1 in 3000 websites distributes malware, says security firm

Just a few years ago, it was fairly easy to avoid malware-infested websites simply by steering clear of sites that dealt with questionable content like pirated films or music. Today, however, even the most reputable websites are susceptible to hacks that can infest visitors’ computer systems.

In fact, malware infestations have become so commonplace that 1 in 3000 websites harbors code that can infect and steal information from unsuspecting web surfers, according to security firm Kaspersky Lab.


“They will put a piece of Java code, for example, onto a website and scramble it so it is hard to notice,” says Kaspersky senior security researcher Ram Herkanaidu told the BBC. “The Java code runs when you visit the site and redirects the user to malware,” he said.

In 2010 alone there were over 580 million incidents of malware infestations and cyber-criminals have begun targeting seemingly innocuous places like gaming or shopping websites to carry out their attacks.


“Previously you could avoid these attacks by not visiting dodgy websites,” Herkanaidu said. “Today the malware writers are targeting legitimate ones. It has become the cyber crooks’ attack of choice.”

Herkanaidu reports that the number of web-based malware attacks had greatly exceeded the number of new members Kaspersky signed on for their services in 2010.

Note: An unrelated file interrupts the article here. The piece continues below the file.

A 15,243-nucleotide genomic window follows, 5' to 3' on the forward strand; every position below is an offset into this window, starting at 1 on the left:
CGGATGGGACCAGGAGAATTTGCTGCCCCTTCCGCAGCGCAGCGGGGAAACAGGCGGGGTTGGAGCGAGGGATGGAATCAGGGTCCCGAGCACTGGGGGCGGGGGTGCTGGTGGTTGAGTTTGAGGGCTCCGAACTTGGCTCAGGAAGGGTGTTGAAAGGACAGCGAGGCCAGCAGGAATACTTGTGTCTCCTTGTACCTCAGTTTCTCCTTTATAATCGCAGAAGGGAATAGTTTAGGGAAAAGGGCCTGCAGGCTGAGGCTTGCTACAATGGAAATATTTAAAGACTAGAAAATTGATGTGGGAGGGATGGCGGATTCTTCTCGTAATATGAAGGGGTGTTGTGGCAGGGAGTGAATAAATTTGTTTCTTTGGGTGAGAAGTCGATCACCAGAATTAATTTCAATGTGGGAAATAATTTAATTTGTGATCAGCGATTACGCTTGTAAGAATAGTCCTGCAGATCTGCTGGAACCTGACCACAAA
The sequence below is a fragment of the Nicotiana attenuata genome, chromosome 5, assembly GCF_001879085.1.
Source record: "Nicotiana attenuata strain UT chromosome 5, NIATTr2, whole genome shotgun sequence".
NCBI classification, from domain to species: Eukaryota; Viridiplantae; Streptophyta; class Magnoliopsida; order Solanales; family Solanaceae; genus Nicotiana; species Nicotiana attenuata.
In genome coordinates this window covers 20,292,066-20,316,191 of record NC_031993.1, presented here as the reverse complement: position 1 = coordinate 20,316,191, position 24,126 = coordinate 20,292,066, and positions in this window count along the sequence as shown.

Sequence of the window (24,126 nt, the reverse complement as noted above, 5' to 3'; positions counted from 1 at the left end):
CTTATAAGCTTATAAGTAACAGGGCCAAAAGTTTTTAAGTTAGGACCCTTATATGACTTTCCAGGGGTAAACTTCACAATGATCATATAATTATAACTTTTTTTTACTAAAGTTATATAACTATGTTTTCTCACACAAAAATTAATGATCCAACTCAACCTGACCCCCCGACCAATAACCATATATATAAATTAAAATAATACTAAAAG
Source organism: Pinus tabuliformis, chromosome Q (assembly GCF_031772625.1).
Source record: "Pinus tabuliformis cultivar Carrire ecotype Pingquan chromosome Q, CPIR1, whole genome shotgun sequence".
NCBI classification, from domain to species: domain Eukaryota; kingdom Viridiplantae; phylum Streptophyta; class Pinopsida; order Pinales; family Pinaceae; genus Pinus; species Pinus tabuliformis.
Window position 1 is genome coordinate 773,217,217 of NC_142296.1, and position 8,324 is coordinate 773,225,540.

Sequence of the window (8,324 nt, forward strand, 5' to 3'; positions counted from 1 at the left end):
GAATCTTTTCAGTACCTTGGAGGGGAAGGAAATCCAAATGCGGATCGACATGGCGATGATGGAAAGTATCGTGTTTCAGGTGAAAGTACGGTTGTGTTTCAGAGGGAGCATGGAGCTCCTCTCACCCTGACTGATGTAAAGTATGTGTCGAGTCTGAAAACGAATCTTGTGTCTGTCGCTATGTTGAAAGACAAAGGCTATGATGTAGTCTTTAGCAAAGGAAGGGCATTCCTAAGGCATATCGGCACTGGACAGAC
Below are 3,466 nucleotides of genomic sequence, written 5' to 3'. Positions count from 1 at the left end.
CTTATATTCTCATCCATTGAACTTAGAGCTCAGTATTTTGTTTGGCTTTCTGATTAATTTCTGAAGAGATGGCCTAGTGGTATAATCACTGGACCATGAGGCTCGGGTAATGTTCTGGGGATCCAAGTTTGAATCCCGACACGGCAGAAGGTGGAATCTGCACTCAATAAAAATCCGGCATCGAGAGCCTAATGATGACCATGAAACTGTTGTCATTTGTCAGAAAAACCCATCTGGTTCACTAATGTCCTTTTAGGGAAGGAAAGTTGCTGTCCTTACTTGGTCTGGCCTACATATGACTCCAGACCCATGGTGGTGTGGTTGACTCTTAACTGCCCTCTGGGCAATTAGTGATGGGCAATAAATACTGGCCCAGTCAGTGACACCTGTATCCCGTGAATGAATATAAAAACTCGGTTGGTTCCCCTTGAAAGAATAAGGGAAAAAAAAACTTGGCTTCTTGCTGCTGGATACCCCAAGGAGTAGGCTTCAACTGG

One of the more popular ways to con Internet users into installing malicious software has been to disguise it as a common application. Over the past year we have seen attacks posing as disk defragmenting tools, antivirus applications, and even fake Black Friday advertisements that preyed on unsuspecting shoppers looking for the best deals.


Keeping antivirus and antispyware applications just aren’t enough to stave off these attacks any more, especially since the criminals are always one step ahead of security agencies. There are, however, script-blocking applications that you can install which will give you complete control over the commands that your browser is allowed to execute. My personal favorite of the bunch is the NoScript add-on for Firefox. Not only does it protect my system from malicious code, it also blocks annoying flash-based ads.

What are your favorite security applications? Feel free to share them in the comments below.

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